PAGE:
Tuesday, June 12, 2012

Richard Linklater's BERNIE

"Well, he was always very quiet."
"It's the quiet ones you gotta watch."  

Those are the kinds of phrases used when people talk about someone who turned out, lo and behold, was a killer.  You know, where the guy was just a meek sorta guy who keep to himself and didn't bother anybody but then turned out to be a psychopath.  There is shock there in what is now a stereotype.  There is similar shock for the townspeople of Carthage, Texas, who find out their beloved Bernie Tiede, the Assistant Funeral Director (Jack Black) shot his dear-old, um, girlfriend companion Marjorie and kept her in a freezer in his garage as he spent the next nine months using her loads of funds from the bank she ran to... give to charity and set up honest businesses and make a wing of the church.  Also, he wasn't exactly a 'quiet' guy.  More like a sexually questionable (gay? maybe not?) Jesus-buff (I hesitate to say 'freak' since he is too jolly for that term) who was good with consoling people, and getting them to buy a not-too-cheap casket.  Oh, and how he could sing and perform!

Bernie is a totally engrossing character study, and not simply because of how the director, the wonderful Austin-based director Richard Linklater, chooses to structure it.  No, that might be a little too easy, since he uses a whole lot of talking heads making it more of a docudrama than a simple dramatization (whether the townspeople interviewed are all Carthage natives or local actors I'm not sure, I'd need more research for that).  But it is a true story, we learn for sure at the end of the film with the real Bernie and Marjorie seen in pictures (and Black with the real Bernie in a prison).  That helps to make it compelling all on its own.  What really strikes gold is just how odd the story is, yet how there is a certain innocence and charm, or just small-town-simpleness that is hard to really scoff at TOO much, unless you're just a total cynic (and on the bright side, the film makes sure to set up right from the beginning what *kind* of Texas this is we're in, which is right on the east where it becomes "the South".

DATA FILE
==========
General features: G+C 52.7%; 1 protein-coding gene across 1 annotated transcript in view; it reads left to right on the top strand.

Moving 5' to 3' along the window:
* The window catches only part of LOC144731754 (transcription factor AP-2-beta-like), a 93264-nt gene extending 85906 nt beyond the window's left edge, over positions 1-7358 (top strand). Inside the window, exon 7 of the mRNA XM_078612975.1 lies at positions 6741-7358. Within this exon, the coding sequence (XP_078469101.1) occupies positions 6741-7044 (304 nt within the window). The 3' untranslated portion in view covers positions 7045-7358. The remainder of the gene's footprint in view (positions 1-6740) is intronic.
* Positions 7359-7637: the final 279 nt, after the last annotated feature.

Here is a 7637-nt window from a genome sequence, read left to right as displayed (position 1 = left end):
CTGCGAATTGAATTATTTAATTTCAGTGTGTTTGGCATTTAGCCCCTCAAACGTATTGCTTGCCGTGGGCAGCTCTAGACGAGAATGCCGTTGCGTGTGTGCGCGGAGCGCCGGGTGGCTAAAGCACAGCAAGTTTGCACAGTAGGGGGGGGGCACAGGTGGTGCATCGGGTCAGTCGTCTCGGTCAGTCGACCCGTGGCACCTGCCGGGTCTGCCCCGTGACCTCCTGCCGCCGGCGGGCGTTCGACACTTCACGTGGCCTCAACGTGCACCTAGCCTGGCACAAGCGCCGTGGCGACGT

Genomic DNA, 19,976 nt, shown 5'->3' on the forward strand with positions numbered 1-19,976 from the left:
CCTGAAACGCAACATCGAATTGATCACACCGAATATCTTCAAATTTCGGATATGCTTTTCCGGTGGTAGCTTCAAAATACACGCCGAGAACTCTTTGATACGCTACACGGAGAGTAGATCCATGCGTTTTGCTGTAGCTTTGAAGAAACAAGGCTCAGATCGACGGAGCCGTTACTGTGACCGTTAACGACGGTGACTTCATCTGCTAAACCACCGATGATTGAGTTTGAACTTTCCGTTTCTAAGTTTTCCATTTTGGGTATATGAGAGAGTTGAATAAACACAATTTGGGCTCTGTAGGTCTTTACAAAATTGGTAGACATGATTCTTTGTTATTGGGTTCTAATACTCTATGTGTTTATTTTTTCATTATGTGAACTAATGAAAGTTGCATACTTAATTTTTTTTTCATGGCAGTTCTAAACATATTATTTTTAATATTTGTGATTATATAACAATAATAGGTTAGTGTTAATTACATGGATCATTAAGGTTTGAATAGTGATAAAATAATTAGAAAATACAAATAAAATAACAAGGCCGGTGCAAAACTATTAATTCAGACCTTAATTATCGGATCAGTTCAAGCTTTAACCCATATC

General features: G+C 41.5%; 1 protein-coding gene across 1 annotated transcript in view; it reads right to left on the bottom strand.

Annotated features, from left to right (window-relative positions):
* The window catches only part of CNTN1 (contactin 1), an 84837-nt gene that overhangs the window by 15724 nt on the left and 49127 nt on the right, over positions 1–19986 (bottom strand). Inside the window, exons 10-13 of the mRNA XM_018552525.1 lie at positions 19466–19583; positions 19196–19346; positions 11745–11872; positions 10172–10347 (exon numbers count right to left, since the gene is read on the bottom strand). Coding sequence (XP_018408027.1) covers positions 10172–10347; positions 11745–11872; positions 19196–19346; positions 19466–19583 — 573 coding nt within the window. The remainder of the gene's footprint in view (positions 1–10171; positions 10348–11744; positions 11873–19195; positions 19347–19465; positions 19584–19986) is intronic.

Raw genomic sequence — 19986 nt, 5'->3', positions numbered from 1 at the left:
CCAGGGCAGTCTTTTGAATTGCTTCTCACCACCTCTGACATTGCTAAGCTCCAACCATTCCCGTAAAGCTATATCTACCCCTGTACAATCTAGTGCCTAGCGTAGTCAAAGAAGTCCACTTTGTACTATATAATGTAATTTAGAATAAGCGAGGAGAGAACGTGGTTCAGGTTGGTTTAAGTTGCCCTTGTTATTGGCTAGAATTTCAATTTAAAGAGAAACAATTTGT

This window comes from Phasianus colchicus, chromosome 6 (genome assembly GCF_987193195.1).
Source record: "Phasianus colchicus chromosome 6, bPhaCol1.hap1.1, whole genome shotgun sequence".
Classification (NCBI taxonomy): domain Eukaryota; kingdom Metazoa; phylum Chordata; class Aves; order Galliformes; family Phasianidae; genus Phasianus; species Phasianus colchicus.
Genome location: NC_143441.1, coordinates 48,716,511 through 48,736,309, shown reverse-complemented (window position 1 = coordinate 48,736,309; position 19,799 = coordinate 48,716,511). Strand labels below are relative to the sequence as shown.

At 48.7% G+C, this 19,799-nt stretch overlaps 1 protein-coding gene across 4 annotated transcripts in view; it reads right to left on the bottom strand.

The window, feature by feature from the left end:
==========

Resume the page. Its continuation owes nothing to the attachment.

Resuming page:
The other thing that makes Bernie so enjoyable are the performances.  Black, who plays Tiede with a sweetness that is disarming and with little touches just as he's driving around or looking at Shirley MacLaine with a kind but increasingly befuddled look (who equally gets to have tons of fun playing this old bitch who is the only one seemingly to piss off the townspeople enough to not really give a shit about her), gets to shine here like I've rarely if ever seen him.  Too often Black's problem is relying on the "Black Schtick" where he just goes wild and crazy and does the same thing he's been doing since his Tenacious D days started (though they have returned and are quite epic so that's another story).  But here it's an actual character, a person who is more complex than even the townspeople can get into.  What makes the character a lovable enigma, and Black's acting such a keeper, is that as the interviewees go on to figure out this seemingly personable "people person" who was super sociable and kind a without a shred of (over)-manipulation, we still don't quite know entirely what to make of this guy.  "Is it a Jekyll and Hyde thing?" he asks someone at one point, as he's still haunted by what he's done.